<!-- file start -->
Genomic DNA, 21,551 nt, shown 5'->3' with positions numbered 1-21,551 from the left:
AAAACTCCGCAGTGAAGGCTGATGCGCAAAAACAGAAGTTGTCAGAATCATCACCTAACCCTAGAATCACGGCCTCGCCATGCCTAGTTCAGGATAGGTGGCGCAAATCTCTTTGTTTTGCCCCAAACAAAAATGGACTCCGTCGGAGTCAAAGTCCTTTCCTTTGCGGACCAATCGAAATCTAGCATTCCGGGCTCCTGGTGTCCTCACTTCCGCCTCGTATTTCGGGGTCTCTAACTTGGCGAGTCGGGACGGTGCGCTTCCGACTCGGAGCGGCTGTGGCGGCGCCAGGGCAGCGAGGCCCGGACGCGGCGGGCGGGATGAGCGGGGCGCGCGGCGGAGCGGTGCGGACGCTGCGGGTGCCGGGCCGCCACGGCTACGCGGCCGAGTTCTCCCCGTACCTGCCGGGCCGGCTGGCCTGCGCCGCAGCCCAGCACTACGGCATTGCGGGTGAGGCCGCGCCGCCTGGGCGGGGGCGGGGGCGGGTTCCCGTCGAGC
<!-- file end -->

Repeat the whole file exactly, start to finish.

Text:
Genomic DNA, 21,551 nt, shown 5'->3' with positions numbered 1-21,551 from the left:
AAAACTCCGCAGTGAAGGCTGATGCGCAAAAACAGAAGTTGTCAGAATCATCACCTAACCCTAGAATCACGGCCTCGCCATGCCTAGTTCAGGATAGGTGGCGCAAATCTCTTTGTTTTGCCCCAAACAAAAATGGACTCCGTCGGAGTCAAAGTCCTTTCCTTTGCGGACCAATCGAAATCTAGCATTCCGGGCTCCTGGTGTCCTCACTTCCGCCTCGTATTTCGGGGTCTCTAACTTGGCGAGTCGGGACGGTGCGCTTCCGACTCGGAGCGGCTGTGGCGGCGCCAGGGCAGCGAGGCCCGGACGCGGCGGGCGGGATGAGCGGGGCGCGCGGCGGAGCGGTGCGGACGCTGCGGGTGCCGGGCCGCCACGGCTACGCGGCCGAGTTCTCCCCGTACCTGCCGGGCCGGCTGGCCTGCGCCGCAGCCCAGCACTACGGCATTGCGGGTGAGGCCGCGCCGCCTGGGCGGGGGCGGGGGCGGGTTCCCGTCGAGC